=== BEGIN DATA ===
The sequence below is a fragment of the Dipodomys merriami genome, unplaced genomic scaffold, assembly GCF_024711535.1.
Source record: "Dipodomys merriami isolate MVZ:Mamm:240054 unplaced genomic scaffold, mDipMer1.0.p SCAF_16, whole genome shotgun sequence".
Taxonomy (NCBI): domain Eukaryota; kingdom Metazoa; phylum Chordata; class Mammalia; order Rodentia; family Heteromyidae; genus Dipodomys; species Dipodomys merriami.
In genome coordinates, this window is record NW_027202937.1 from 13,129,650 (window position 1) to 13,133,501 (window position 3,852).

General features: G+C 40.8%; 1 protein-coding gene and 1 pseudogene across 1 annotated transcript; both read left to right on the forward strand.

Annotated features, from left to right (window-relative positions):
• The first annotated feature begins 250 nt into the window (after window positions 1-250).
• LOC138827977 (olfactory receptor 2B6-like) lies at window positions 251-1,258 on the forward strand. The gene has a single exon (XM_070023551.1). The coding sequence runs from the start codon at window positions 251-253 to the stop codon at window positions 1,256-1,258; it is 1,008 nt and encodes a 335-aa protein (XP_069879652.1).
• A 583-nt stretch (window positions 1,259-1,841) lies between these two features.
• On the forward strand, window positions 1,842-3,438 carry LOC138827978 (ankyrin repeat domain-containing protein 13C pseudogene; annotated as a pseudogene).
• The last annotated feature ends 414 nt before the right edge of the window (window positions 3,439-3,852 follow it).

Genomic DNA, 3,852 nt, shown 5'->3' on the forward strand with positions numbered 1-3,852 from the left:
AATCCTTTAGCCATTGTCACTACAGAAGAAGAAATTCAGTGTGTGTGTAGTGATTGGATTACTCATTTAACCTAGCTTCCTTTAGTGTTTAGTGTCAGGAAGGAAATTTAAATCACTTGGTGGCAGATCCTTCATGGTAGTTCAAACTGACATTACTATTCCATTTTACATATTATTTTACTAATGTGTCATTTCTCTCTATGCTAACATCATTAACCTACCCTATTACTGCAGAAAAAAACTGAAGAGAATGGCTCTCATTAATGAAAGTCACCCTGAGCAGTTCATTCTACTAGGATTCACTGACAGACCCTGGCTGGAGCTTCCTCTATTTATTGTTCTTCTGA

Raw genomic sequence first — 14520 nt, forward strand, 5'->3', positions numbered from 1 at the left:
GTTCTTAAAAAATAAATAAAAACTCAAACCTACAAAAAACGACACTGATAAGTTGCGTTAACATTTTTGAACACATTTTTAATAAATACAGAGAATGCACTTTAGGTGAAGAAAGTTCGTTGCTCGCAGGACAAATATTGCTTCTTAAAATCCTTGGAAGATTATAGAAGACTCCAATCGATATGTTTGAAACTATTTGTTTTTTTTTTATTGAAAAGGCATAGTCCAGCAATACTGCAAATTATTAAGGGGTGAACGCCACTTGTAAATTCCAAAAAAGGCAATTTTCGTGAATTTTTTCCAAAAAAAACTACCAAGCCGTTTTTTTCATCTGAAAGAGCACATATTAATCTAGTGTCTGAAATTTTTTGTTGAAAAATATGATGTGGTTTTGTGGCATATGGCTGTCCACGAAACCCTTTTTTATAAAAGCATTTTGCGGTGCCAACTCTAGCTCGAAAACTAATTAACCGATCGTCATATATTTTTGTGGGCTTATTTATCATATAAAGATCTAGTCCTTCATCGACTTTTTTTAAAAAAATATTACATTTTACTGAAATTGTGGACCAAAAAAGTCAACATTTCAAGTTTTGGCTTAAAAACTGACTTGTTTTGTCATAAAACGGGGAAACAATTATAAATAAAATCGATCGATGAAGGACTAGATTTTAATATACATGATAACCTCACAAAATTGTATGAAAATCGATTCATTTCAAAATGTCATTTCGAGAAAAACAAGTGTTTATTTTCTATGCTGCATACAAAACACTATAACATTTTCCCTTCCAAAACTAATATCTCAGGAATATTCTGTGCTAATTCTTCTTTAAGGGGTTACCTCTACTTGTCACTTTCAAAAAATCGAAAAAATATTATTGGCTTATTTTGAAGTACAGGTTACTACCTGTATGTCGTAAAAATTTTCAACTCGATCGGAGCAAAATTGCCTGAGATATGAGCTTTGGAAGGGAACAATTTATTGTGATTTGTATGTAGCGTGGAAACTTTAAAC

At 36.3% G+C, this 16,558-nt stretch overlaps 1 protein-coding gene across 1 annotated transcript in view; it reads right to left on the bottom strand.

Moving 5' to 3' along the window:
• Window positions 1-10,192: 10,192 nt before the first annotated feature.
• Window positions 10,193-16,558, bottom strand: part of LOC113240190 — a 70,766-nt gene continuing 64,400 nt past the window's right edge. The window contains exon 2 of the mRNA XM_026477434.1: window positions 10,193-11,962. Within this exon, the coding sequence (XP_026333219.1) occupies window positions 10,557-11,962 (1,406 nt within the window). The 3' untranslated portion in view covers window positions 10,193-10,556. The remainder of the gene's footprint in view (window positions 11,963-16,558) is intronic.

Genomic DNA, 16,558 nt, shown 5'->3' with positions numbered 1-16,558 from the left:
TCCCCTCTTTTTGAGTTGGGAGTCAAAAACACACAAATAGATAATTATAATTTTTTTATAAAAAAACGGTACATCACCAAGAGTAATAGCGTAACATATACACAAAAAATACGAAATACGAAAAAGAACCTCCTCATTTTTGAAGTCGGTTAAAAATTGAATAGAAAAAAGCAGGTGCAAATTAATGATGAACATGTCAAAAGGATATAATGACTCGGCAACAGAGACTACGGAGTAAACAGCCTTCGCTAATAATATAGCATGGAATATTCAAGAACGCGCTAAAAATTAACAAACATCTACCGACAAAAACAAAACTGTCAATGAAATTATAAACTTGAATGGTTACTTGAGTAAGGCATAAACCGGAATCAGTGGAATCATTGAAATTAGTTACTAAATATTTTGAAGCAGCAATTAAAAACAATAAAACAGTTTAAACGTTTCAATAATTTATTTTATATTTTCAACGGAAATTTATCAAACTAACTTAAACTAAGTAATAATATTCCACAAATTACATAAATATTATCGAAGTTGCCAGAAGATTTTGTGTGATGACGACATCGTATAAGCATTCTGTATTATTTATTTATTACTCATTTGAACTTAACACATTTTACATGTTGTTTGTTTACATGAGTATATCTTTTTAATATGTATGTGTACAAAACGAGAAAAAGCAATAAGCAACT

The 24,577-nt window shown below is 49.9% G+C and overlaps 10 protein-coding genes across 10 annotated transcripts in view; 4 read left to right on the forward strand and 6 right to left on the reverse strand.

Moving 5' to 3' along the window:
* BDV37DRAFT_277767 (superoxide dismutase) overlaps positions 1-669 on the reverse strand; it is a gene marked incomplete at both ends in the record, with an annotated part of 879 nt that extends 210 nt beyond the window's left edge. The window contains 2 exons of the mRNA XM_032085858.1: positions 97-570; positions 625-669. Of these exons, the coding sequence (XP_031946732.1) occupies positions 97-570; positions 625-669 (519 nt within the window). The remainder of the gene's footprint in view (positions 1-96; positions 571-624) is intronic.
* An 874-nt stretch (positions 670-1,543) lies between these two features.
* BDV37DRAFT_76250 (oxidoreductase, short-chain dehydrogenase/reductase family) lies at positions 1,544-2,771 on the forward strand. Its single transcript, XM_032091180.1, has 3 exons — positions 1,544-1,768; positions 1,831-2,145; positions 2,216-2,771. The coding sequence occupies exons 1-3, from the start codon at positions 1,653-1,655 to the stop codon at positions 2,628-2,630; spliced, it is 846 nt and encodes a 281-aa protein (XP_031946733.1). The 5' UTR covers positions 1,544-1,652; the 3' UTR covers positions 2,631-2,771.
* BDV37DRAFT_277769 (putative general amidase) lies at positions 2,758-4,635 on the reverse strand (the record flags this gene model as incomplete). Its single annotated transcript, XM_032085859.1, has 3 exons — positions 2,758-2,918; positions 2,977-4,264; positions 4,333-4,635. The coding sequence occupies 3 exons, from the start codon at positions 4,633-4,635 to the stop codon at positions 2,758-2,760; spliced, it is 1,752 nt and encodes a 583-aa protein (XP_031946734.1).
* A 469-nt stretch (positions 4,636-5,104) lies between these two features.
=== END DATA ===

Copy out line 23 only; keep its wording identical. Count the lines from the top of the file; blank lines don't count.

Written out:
Moving 5' to 3' along the window: